“I don’t know what to say to people, so I just say, Hello.”
That’s the answer I got most often when I asked Buddhists, Muslims, Hindus and Jews, “What do you say at holiday times?”
Even Christians who could claim the biggest piece of real estate in the rhetoric of this season, hesitated, “because I don’t want to offend anyone. We live in a multicultural city, and ‘back home’ I would wish people Merry Christmas because I am Catholic, but here I am not sure what is OK to say.”
So, since I see you in my mind as individuals, I’ll just talk to you about how I handle the holidays and how some of those I consulted for this article do as well:
If I am wished Merry Christmas I smile, or say thank you as appropriate.
Optional: If I know the person or sense it is important to them and I am inclined to add to their spirit, I wish them Merry Christmas back.
If I know the person, and I know Christmas is important to them, I can choose to offer the greeting first. Sometimes it’s something that lifts a person’s spirits in a season full of so many images of family, affluence and good will. A warm word goes a long way in a cold, commercial season.
I do this because I know who I am, and what is important to me and I have no issues to honour someone else’s special days with a greeting. People who know me would not invite me to participate in their religious services nor would they expect me to buy or accept gifts of their significant religious symbols in jewellery, décor pieces or books, etc. They do know I will accept their wishes with good will and appreciation for their contact with me.
There is a space of mutual respect of what is special and where we come from. No need to go beyond our comfort levels. It’s not JUST WORDS to me. I share them with thought and with consideration for the source of the greeting and what my obligations are in the context. I don’t do what is not right for me.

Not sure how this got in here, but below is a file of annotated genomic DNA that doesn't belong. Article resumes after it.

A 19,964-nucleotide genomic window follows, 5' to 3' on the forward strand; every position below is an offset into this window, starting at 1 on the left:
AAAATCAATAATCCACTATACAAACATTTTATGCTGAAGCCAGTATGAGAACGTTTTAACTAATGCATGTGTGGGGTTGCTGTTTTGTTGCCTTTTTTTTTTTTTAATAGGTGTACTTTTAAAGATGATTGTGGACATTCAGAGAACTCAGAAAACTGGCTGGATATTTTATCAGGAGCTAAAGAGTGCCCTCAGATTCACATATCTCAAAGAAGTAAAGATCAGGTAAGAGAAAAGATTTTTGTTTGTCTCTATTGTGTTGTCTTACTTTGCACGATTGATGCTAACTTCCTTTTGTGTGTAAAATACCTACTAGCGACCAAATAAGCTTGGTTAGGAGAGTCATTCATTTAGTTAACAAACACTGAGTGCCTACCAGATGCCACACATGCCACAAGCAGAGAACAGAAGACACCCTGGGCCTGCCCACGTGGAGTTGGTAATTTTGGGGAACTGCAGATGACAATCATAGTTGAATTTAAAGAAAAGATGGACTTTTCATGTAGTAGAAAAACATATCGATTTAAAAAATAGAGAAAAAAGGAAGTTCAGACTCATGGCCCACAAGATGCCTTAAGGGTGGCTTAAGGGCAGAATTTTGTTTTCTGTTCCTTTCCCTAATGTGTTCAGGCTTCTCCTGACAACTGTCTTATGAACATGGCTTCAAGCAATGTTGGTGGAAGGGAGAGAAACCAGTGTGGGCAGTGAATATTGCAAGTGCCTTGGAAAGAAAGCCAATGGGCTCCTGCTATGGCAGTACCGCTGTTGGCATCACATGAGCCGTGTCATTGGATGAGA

I call on all the variations open to me: Merry Christmas, season’s greetings, happy holidays, best of the season, best wishes as I see fit and depending on how close I feel. I have no guilt as I feel quite present when I choose to greet another individual. If it is delivered as glibly as a 100th “Have a nice day” by a store clerk, I can simply chime back a, “you too” or, “thanks”, because I will return their greeting with the same energy or sincerity that it is delivered.
Media stories will wash over us all season; with greater intensity the closer we are to December 25. We’ll be presented with stories of small miracles, special reunions, returns of military family members and of new immigrants who might be Hindu or Muslim but who have brought a tree into their home, or hung stockings so that they will experience all that their new community offers.
It’s the bonus of being a human in a place where you can choose how you are and how you interact with others outside your immediate community.
English, with its more than a million words gives you all the choices you can want to express yourself. Our contemporary way of life, fortunately, offers us a variety of opportunities to learn about each other and to celebrate each others’ traditions to whichever extent we want to.
So, this holiday season, be who you are and let your light shine.